Tamisha Walker of the Safe Return Project—a community organization that supports individuals returning from incarceration—led the call to action for the community, encouraging residents to get involved, attend meetings and let their voices be heard.

“We need to start showing up, showing out for opportunities for our community,” she said.

Walker led the crowed in a chant. “Access and inclusion!” they said, followed by cheers and clapping.

In the final moments of the town hall meeting, Rev. Craig Scott voiced a prayer for the lab and the community proposals. More than two hundred residents held hands and bowed their heads.

“This has the potential to be truly, truly transformative for this community…. May it be so. Blessed be, and amen,” he said.

4 Comments

  1. Chris Darling

    The article says, “But they also voiced concerns about housing costs, environmental impact and displacement” While it then explores further the questions of housing cost and displacement, there is not a word about environmental impact. Why was that question left out of the article? I live very close to the proposed Lab site. Cutting edge research can bring a lot of good, but if not approached with caution it can also lead to a lot of problems. I urge Richmond Confidential to look further into the environmental impact of the development at the Lab.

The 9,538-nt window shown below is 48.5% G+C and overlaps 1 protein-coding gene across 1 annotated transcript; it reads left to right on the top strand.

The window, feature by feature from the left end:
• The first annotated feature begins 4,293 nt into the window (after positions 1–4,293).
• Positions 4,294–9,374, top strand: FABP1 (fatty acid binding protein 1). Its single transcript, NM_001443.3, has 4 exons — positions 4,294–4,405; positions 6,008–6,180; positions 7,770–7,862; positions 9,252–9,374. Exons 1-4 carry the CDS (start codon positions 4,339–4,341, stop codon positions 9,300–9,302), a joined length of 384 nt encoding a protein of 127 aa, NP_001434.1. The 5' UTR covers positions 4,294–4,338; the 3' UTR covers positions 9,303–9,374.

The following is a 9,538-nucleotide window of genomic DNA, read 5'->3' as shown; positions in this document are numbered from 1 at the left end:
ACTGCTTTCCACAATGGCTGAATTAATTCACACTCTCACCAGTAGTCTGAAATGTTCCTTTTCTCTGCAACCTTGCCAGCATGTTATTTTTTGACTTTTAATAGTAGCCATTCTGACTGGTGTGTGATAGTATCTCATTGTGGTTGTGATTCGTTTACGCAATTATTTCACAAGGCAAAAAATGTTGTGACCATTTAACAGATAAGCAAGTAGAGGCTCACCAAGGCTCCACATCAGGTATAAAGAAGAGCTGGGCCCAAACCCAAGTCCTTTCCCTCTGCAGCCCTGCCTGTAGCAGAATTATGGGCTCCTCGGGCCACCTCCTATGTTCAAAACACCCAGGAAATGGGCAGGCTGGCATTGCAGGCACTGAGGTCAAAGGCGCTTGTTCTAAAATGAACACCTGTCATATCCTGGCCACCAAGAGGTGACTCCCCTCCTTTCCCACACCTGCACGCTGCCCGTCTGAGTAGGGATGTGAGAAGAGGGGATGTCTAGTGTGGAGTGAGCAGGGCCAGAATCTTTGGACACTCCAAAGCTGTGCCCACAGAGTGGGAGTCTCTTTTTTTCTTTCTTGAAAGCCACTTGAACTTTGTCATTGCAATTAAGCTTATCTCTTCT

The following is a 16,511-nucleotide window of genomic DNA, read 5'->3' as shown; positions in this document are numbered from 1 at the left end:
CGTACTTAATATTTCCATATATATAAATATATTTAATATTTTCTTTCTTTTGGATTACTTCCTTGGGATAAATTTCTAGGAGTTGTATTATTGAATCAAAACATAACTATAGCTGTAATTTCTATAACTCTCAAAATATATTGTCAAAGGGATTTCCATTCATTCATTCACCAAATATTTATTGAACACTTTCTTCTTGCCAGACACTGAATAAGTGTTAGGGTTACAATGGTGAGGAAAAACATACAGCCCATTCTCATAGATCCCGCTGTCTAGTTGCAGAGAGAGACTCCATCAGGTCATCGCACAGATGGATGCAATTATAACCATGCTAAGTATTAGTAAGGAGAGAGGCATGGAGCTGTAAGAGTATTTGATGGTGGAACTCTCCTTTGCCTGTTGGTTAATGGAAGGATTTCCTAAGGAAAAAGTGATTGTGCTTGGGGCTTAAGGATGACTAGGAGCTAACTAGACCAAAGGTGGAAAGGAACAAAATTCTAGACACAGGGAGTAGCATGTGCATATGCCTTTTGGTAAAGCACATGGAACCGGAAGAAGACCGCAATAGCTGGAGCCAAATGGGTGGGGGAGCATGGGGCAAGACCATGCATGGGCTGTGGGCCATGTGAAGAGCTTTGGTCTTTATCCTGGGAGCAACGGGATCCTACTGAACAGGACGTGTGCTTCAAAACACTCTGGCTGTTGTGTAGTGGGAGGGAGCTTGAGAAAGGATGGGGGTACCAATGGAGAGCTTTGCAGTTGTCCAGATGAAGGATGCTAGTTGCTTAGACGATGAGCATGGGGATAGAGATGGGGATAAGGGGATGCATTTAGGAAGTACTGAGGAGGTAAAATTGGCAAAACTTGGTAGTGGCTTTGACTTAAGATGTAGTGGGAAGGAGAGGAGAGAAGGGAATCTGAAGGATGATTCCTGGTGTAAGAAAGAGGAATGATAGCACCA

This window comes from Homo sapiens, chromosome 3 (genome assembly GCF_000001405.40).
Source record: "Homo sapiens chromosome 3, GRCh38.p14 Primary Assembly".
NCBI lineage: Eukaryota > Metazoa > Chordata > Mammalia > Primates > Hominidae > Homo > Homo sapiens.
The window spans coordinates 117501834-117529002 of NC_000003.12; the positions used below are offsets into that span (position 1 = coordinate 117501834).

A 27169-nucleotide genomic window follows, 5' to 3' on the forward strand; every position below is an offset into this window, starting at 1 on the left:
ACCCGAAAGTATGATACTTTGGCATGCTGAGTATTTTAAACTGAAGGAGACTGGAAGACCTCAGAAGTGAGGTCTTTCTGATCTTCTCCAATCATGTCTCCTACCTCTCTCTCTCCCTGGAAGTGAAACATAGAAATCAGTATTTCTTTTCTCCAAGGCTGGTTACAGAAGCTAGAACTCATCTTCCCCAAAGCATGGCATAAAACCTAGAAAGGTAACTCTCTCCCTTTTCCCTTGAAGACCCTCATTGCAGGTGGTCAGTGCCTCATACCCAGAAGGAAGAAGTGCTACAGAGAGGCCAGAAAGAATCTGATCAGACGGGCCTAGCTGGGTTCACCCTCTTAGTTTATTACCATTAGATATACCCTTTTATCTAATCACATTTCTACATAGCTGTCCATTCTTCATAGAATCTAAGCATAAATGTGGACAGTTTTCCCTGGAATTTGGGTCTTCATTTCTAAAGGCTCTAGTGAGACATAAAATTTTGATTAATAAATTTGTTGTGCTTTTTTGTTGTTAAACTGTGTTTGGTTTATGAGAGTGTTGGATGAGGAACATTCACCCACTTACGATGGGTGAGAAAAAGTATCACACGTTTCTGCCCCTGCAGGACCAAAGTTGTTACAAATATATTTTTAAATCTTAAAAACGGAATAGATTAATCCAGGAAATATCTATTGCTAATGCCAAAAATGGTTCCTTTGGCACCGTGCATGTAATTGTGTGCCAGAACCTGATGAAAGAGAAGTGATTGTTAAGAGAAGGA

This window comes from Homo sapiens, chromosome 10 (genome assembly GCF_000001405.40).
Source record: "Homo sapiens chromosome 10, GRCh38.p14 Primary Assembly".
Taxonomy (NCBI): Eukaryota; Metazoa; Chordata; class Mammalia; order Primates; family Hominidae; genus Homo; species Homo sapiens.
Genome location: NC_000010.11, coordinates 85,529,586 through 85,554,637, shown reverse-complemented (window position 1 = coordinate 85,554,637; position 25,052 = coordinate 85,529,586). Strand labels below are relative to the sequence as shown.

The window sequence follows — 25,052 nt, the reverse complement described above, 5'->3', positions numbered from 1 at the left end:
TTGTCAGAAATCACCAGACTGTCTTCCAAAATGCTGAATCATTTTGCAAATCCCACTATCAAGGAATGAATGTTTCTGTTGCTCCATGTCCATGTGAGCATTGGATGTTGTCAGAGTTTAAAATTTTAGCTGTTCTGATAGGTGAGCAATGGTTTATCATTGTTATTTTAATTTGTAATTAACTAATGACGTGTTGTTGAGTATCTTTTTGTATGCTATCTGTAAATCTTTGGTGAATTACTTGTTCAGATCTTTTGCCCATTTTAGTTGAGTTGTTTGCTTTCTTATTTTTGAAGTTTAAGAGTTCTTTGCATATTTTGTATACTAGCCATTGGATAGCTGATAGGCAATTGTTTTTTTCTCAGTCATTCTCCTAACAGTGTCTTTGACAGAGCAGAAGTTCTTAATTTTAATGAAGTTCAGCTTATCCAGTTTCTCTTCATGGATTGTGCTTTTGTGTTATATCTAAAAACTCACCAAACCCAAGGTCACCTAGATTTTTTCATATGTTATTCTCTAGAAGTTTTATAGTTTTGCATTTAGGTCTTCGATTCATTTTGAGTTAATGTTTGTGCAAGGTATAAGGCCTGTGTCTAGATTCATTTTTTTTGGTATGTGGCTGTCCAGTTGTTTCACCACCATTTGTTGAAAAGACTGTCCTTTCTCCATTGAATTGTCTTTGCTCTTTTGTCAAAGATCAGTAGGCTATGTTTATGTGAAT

2. Roberta Smith

    Dear Chris Darling,
    I was at the meeting and I don’t remember the subject of the environment being raised. Perhaps someone in the audience might have raised that topic, but only people on the pre-planned agenda were allowed to speak. Although the meeting ended an hour early, there was no Q and A time allowed for inquiring minds. Not sure why since the audience was invited to give their input, I guess, just…not that day.

  3. Daniel